The Associated Press
SALEM Republican lawmakers say they want to cut costs in the Oregon Public Employees Retirement System by closing it down and replacing it with a new pension plan.
PERS is facing an $8.5 billion shortfall in retirement benefits to 294,000 current and retired public employees in Oregon.
Fully funded a decade ago, the retirement system now has just 81 cents for every $1 that it will need to pay pensions.
Taxpayers will have to make up the difference as PERS increases rates to raise an additional $260 million annually.
Responding to calls for PERS reform, House Speaker Mark Simmons, R-Elgin, formed a committee this week that is considering junking the entire system and replacing it.
"We know that in the world of pensions, plans are terminated and replaced," said Jim Voytko, PERS executive director. "It could be done here."
Voytko said he is not promoting a replacement plan, but only responding to lawmaker questions. None of the proposals would affect public employees who are already retired.
It's not clear, however, whether a replacement plan could withstand a court challenge by public employee unions, which argue the state and its pension system have made promises that cannot be broken.
But the idea of closing PERS and replacing it is the most dramatic suggestion so far to change a pension system which guarantees that most public employee retirement accounts will grow 8 percent each year, whether or not PERS investments make that much.
During the stock market boom, the board overseeing PERS has earned an average of 13 percent annually but failed to save enough money to cover costs during lean years.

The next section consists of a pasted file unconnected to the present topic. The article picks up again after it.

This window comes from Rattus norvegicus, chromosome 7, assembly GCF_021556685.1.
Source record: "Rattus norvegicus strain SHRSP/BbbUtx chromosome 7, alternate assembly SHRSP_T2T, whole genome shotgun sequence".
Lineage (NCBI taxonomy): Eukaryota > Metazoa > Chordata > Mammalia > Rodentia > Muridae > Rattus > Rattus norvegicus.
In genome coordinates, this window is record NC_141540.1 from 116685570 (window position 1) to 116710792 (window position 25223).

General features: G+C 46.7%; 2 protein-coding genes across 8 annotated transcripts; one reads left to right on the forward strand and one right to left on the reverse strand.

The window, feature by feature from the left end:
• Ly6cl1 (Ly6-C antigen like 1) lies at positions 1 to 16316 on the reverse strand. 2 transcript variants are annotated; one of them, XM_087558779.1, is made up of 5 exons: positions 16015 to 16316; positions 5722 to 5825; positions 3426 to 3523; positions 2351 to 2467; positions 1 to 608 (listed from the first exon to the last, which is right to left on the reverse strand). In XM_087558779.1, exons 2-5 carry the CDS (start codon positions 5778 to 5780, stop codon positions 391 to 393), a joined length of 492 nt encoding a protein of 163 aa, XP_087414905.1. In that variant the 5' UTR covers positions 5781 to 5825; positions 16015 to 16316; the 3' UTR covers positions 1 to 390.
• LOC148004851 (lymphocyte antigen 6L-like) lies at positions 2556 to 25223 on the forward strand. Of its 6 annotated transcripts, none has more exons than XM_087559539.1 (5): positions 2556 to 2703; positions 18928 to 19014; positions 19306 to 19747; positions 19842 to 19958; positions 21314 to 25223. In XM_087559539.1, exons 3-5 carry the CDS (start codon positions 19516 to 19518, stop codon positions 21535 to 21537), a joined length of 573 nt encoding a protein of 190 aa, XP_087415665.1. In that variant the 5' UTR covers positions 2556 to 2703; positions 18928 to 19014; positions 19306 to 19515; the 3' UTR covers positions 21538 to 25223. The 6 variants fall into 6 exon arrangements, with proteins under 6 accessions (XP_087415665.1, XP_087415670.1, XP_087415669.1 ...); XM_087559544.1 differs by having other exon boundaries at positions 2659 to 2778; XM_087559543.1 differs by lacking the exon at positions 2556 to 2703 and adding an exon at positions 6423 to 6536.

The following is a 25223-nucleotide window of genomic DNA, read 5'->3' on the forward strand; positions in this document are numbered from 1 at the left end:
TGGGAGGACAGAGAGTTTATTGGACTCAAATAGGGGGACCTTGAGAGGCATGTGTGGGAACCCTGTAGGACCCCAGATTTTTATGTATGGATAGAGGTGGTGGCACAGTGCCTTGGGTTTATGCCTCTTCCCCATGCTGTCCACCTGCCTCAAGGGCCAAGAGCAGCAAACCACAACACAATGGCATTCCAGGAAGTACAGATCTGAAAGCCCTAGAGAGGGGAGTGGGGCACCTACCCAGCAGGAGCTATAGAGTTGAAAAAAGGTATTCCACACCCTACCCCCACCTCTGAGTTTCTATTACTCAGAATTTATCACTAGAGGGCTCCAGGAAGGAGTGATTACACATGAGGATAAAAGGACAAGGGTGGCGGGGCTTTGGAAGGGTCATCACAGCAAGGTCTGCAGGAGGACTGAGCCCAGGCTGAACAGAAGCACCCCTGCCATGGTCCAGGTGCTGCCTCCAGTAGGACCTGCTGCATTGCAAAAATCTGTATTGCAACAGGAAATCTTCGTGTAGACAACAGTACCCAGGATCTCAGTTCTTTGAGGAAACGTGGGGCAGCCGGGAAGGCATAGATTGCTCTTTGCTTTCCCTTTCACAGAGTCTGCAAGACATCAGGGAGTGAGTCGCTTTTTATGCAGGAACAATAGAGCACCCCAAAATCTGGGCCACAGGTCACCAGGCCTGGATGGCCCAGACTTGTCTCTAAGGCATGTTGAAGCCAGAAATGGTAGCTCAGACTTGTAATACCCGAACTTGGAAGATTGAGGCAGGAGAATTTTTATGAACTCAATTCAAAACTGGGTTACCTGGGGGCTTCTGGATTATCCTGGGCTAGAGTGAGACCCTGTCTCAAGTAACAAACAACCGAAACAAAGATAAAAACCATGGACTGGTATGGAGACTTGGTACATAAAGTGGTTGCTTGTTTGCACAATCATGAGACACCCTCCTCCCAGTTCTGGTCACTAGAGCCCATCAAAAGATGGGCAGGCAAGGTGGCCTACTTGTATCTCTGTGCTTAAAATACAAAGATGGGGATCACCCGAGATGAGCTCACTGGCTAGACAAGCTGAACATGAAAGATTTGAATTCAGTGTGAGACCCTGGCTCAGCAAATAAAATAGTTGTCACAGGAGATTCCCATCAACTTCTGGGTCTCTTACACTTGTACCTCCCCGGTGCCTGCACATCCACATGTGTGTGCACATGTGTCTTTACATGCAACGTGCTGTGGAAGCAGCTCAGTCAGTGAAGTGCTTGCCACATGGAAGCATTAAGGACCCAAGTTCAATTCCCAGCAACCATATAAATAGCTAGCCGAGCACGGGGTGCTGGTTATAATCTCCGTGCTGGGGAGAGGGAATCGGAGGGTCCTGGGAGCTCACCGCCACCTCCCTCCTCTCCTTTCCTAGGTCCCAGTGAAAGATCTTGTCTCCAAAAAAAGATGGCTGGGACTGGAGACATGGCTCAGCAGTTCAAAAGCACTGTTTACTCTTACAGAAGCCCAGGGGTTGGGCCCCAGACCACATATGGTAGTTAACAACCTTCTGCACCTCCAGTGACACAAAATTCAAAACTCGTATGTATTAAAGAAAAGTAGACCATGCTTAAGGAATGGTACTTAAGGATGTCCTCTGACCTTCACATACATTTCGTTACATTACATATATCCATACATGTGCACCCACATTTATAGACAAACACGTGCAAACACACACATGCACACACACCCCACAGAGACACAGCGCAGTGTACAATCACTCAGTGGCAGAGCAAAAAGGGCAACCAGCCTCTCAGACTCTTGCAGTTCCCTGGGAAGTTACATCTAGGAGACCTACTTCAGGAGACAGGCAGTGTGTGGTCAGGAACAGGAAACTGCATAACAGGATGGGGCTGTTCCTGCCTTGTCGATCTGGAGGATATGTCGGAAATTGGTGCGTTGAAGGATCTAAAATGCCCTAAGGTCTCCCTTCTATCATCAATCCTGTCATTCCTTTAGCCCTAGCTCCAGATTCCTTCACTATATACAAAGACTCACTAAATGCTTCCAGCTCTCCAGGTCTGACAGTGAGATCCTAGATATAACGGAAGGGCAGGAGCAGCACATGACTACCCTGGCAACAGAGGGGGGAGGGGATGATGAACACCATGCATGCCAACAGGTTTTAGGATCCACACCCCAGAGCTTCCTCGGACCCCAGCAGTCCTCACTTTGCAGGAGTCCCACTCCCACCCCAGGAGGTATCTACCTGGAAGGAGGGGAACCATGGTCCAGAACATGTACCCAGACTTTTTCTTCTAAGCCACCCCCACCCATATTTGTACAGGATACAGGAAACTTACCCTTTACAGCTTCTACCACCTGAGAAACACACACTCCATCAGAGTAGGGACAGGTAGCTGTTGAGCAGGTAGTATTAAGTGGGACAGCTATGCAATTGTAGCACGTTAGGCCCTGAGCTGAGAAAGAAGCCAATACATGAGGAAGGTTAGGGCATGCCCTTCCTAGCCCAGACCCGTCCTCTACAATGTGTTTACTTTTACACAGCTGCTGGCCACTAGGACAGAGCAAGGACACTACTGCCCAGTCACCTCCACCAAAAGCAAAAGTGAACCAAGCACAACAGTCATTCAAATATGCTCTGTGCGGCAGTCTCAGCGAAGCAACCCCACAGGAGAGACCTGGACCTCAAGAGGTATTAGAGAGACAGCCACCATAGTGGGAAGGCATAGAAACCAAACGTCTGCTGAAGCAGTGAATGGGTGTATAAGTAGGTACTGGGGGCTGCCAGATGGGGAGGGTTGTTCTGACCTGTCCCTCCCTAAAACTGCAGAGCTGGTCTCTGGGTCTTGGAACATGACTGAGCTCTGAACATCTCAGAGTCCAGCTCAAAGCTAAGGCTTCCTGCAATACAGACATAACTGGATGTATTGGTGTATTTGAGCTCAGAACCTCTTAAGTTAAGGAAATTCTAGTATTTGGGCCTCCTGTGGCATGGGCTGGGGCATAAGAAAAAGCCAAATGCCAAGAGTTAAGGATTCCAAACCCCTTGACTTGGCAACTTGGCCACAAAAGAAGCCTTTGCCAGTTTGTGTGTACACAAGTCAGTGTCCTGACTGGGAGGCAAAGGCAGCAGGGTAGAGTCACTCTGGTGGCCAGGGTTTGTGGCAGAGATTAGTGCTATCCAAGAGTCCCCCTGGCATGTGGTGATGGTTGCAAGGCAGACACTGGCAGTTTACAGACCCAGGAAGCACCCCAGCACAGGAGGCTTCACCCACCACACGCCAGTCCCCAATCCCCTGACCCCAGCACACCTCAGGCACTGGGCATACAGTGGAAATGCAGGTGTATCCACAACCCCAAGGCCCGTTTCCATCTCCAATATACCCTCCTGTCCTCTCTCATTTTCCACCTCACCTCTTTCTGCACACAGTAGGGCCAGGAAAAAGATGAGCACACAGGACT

On Thursday, the Republican committee heard a proposal that would close PERS for public employees hired after July 1, 2003. The idea, which is only a draft bill, would create a legislative task force and require a still-undefined 401(k)-style pension for new employees.
Under such a system, an employee and employer would both contribute to a retirement account, and the cash value of the accounts would set the employee's pension payment at retirement.
"We need to set Oregon's sight on this issue," said Rep. Rob Patridge, R-Medford, who drafted the plan along with Rep. Tim Knopp, R-Bend.
Lobbyists for public employees unions said Thursday that they have presented their own reform proposals over the years but the special session was the wrong place to deal with such a difficult issue.
Limiting the replacement system to 401(k)-type plans also drew opposition.
"This is an option that, quite frankly, I believe is unfair for employees," Brian DeLashmutt, a lobbyist representing police, corrections, and parole officers, told the new House Special Session Budget Committee on PERS.